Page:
By: Kriss Halpern
As a trial lawyer in California who has type 1 diabetes, I have represented more than two dozen people with diabetes whose driver’s licenses were suspended by the state Department of Motor Vehicles (DMV). While all of my clients eventually had their licenses returned, they all suffered emotionally and financially while inadequately trained and overworked DMV hearing officers delayed and denied the return of their driving rights for weeks or months at a time.
California law, like that of all states, provides that a driver’s license may be suspended if a person with diabetes is found to be an unsafe driver. This necessary regulation, however, is all too often mishandled and misunderstood by people who have not been sufficiently trained to make a reasonable judgment about the relationship between blood-glucose control and driving ability.
Anyone who has been diagnosed with diabetes, or who is closely involved with someone who has diabetes, knows all too well that blood-glucose control is a complex issue. Those of us fortunate enough to have good long-term blood-glucose levels know that it can take a great deal of work to achieve those results. However, despite our best efforts, we can still make mistakes that lead to low or high blood-glucose levels.
An irony of tight blood-glucose control is that the very people who are most successful at managing their diabetes may also be the very ones whose blood-glucose levels are more likely to fall too low, which can cause them to experience a dangerous hypoglycemic reaction. People practicing tight control can, of course, be educated to avoid and handle hypoglycemia.
The confusion that inadequately trained DMV hearing officers often have about these facts is well illustrated by one client whose license was suspended after his doctor wrote on a DMV medical form that his type 2 diabetes was “poorly controlled.” That comment alone caused the suspension.
When we looked more carefully at his diabetes, it was immediately obvious that he posed no driving safety risk whatsoever and that his suspension was plainly improper. This client had never taken insulin in his life and had never experienced hypoglycemia. He had never been hospitalized, fallen unconscious or become disoriented from going too low. He might have been slowly killing himself from poorly controlled blood-glucose levels, but his death would be unlikely to result from a driving accident. His “poor control” was entirely irrelevant to driving safety and should never have led to his license suspension.
If the DMV hearing officer reviewing the case had been better trained, these facts would have been obvious at my client’s initial license review, and he would not have needed an attorney. Unfortunately, either this client did not explain the facts well enough for the hearing officer to understand or the hearing officer was unable or unwilling to review and understand the facts sufficiently to make a reasonable determination.
More often, I have represented people whose licenses were suspended after they were rushed to the hospital with a low blood-glucose level and an emergency room physician reported the incident to the DMV. In the cases I have reviewed, it apparently made no difference to the DMV whether the hypoglycemic event occurred while the person was home in bed in the middle of the night, was exercising, or was driving a car. The driver’s license was suspended because of a single significant low blood-glucose event that was reported to the DMV, regardless of how or why the incident occurred and regardless of whether any driving safety risk was involved.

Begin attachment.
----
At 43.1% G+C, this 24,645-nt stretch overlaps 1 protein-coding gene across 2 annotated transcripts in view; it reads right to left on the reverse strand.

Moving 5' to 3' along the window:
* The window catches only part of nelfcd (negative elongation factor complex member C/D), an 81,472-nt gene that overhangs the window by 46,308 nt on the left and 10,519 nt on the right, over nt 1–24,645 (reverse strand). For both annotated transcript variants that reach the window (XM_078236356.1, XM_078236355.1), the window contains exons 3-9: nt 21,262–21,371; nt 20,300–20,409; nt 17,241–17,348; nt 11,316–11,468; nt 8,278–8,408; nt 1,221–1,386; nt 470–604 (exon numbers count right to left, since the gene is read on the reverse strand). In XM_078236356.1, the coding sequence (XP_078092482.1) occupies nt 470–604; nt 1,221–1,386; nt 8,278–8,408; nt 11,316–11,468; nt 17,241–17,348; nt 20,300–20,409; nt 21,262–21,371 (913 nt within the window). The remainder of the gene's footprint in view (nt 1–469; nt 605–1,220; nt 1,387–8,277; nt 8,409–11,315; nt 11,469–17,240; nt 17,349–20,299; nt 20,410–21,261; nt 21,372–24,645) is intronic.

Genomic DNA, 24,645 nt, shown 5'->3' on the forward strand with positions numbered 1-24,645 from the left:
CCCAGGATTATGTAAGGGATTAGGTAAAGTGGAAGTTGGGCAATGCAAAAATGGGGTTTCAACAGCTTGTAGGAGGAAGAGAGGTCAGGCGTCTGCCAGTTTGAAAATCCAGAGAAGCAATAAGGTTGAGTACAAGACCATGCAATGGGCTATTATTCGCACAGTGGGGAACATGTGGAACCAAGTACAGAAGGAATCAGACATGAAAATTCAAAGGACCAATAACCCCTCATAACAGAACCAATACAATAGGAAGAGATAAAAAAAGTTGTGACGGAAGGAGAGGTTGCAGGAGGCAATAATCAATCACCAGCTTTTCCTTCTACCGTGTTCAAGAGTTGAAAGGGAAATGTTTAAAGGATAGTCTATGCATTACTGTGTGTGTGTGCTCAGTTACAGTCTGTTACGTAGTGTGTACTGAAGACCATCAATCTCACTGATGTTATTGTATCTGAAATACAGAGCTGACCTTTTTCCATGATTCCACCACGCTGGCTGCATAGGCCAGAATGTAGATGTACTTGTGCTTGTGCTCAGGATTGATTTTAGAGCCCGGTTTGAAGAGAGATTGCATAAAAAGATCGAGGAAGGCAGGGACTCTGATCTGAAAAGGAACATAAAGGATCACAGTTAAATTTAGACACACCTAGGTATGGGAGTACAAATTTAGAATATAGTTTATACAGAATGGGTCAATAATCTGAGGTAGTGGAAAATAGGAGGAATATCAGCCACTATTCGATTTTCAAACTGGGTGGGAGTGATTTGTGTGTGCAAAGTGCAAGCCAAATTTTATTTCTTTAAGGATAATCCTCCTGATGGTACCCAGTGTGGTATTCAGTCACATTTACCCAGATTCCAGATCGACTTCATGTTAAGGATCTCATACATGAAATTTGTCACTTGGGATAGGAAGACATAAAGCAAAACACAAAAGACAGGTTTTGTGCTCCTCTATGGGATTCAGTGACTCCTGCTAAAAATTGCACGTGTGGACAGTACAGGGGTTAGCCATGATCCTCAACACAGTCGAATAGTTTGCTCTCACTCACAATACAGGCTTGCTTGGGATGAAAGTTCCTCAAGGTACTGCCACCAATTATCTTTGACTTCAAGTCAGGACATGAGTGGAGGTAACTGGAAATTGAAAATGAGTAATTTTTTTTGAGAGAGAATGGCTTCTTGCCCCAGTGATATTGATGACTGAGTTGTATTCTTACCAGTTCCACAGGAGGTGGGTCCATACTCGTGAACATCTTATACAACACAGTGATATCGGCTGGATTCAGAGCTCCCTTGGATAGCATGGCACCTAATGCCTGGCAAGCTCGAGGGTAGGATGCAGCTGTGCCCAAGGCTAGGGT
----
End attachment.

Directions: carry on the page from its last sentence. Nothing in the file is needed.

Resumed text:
The real issues that need to be considered are whether the driver with diabetes:
- has hypoglycemic unawareness that can be improved,
- takes the necessary precautions to avoid hypoglycemia while driving and
- is prepared to handle a hypoglycemic event if one does occur while he or she is driving. Unfortunately, too few DMV hearing officers are trained to understand and consider these critical issues.
In other states, such as Hawaii, a license cannot be suspended for a medical reason without the review of a panel of physicians. Assuming the physicians have specific knowledge of the medical condition at issue, this type of review is clearly preferable.
At a minimum, all states need to develop pertinent and up-to-date criteria for assessing the safety risk of drivers with diabetes and need to educate the people reviewing the information to understand the nature of the illness and the precautions necessary to avoid dangerous driving events.
Most people with diabetes can learn to understand, avoid and properly handle hypoglycemic events. Therefore, more effort should be made to ensure that necessary education and medical care are being provided before taking the ultimate and drastic step of suspending a driver’s license when there is no significant basis for considering the driver a safety risk. Those efforts will enable us to avoid the unintended consequence of causing people with diabetes to resist or avoid proper medical care for fear of being reported to the DMV.
If DMV hearing officers are properly prepared to understand and handle physician assessments, it will allow drivers with serious medical conditions to be open and frank with their physicians when they seek treatment for their illness and the training necessary to avoid the dangerous consequences of hypoglycemia.